Fall Prevention Tips for Seniors
According to the U.S. Centers for Disease Control and Prevention, one out of every four adults age 65+ falls each year, and falls are the most prominent cause of fatal injuries. But even when they don’t lead to fatalities, falls can still cause serious injuries, such as broken and fractured bones or head trauma. Experiencing one fall often inspires a greater fear of falling again, which can cause a senior to become more inactive. Less activity decreases bone mass and muscle strength, and can lead to more falls. Fall prevention starts with recognizing your risk and taking smart steps to reduce it.
Common Reasons Seniors Fall
Muscle Weakness in Lower Body
Older adults naturally lose muscle mass with age, but strong lower body muscles help stabilize you when you walk on uneven surfaces. All leg muscles are important, but a good place to start is strengthening the bigger muscles like the quadriceps and hamstrings.
Medication Side Effects
Some medications leave you lightheaded or tired. Some reduce alertness and slow reaction time. If your medication causes a greater fall risk but is necessary to your health, you may want to increase your fall prevention efforts in other areas, like fitness.
Seniors also need core strength in their abdomen, back and gluteal muscles to move safely, and to be able to right themselves if they wobble. But with age-related muscle loss, it’s necessary to rebuild with a strength-training regimen.
If you can’t see an impediment in your way, you can’t avoid it. Poor depth perception and issues like glaucoma or cataracts can cause accidents.
Slides, clogs or thong sandals are often trip hazards. Choose shoes that fit securely on your feet and offer plenty of support.
When you’re outside, you can run into loose gravel, puddles, mud, ice – many things that can make falls more likely. Even inside, a lot of clutter, high throw rugs or narrow walkways create challenges for seniors.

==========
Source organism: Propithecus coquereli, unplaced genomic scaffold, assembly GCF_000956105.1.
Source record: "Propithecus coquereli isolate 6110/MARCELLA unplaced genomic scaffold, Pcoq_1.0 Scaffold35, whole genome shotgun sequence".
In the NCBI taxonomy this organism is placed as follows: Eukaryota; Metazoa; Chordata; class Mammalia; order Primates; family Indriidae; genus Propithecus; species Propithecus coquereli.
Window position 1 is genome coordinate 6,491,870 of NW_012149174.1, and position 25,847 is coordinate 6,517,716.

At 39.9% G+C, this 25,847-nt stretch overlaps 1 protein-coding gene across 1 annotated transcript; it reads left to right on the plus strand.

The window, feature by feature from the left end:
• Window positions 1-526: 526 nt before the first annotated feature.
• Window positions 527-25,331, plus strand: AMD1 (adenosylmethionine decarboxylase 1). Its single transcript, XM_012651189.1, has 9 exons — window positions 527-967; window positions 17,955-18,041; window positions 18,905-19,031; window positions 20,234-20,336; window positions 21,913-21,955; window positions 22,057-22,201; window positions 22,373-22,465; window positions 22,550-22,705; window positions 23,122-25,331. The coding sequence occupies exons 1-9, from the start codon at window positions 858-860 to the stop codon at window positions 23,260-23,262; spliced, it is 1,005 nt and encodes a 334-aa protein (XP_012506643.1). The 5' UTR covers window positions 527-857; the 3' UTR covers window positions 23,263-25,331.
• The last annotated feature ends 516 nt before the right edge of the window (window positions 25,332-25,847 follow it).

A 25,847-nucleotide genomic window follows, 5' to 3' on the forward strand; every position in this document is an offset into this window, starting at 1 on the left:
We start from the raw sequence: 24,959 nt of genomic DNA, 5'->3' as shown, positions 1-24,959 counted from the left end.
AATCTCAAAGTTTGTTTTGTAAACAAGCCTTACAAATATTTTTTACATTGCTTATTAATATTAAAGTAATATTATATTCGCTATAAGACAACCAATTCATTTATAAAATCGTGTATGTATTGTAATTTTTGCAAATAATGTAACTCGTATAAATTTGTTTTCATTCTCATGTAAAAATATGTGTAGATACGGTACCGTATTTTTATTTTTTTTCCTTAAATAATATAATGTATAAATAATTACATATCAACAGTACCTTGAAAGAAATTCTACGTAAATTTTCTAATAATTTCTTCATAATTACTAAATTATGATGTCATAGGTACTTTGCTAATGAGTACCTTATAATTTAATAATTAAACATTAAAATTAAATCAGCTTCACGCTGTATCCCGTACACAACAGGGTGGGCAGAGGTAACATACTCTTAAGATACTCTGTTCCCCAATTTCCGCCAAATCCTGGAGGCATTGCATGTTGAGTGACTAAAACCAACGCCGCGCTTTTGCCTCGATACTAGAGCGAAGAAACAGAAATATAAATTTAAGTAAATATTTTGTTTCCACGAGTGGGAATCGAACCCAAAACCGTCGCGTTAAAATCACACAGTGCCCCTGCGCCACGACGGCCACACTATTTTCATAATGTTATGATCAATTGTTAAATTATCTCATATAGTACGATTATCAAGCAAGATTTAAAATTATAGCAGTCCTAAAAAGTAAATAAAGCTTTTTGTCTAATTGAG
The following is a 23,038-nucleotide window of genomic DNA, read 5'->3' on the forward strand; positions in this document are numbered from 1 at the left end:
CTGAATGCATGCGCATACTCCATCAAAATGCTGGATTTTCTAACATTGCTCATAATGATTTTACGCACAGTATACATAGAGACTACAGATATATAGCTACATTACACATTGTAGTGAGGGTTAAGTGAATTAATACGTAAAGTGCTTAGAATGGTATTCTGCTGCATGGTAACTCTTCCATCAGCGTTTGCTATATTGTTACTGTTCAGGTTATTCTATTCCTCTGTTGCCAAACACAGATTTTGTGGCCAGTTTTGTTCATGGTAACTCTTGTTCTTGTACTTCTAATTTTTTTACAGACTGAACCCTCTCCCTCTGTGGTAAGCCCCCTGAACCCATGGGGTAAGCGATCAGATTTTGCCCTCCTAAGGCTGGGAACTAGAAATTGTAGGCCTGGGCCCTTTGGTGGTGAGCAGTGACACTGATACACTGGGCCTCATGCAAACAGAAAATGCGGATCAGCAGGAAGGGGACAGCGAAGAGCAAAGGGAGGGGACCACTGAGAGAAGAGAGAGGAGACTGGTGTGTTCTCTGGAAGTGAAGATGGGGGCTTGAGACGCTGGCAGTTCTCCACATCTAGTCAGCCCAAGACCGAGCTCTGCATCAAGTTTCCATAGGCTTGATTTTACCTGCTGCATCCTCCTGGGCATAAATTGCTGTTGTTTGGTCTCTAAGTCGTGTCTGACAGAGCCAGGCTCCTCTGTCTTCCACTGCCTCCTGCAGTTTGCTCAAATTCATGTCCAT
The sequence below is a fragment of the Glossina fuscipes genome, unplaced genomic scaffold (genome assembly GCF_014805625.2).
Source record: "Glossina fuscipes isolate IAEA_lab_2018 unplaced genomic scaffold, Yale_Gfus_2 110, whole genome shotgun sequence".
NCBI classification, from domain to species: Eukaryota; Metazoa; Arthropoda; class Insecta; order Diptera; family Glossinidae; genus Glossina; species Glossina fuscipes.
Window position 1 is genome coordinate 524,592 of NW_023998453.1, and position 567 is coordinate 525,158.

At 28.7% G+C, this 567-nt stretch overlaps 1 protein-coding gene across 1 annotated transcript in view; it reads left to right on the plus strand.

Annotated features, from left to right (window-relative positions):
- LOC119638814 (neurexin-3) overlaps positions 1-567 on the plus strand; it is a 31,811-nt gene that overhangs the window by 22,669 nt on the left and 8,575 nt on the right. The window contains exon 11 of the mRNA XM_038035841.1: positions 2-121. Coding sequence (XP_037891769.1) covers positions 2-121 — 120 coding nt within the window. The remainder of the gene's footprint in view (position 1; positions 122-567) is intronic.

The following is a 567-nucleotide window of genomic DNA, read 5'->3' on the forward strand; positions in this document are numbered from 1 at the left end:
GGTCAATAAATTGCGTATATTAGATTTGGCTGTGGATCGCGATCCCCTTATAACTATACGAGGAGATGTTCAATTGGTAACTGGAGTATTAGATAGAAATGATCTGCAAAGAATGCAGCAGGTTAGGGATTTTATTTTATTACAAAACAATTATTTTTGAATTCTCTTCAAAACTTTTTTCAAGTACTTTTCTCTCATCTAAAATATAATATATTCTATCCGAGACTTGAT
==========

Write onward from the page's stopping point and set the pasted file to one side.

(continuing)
Fall Prevention Tips
Talk with Your Doctor.
Getting your doctor’s insight is the best first step toward fall prevention. Talk to them about the medications you’re currently on to see if any could be increasing your chance of falling. Discuss which exercises would be safe for you, how much you can exercise and how often.
After you speak with your doctor about which fall-prevention exercises would be best for your lifestyle and activity level, explore your options to see which you enjoy. Tai chi is a very popular low-impact workout that strengthens muscles and improves balance. Yoga and Pilates are effective as well. Any weight-bearing exercise can help you regain or retain stability. If you’re especially at risk of falling, you could explore aqua aerobics classes initially to build strength safely. Another option is to begin strength training while seated, and work your way up to standing exercises.
Get an Eye Exam.
Make a visit to the eye doctor at least once a year, and update your prescription whenever needed. Your eye doctor can detect cataracts or glaucoma early and help you develop a plan to deal with them. Look into prescription sunglasses as well, so you can protect your eyes from the sun and still see everything in your path when you’re outside.
Optimize Your Home.
Clear clutter around your home to minimize tripping hazards. This may mean installing level carpet where you currently have throw rugs or widening walking paths around your space. Add grab bars around your shower or bathtub. Include more light and brighter bulbs to help you see better. Consider adding motion-sensing lights or night lights for those times you’re up late. And finally, wear shoes with good traction even when you’re at home.
Freedom Village of Bradenton is a retirement community designed for seniors. Safety-first design choices in our buildings and homes keep you safer, and our senior-focused fitness classes help you develop the muscles you need to build better balance. Learn more about what it’s like living in our community.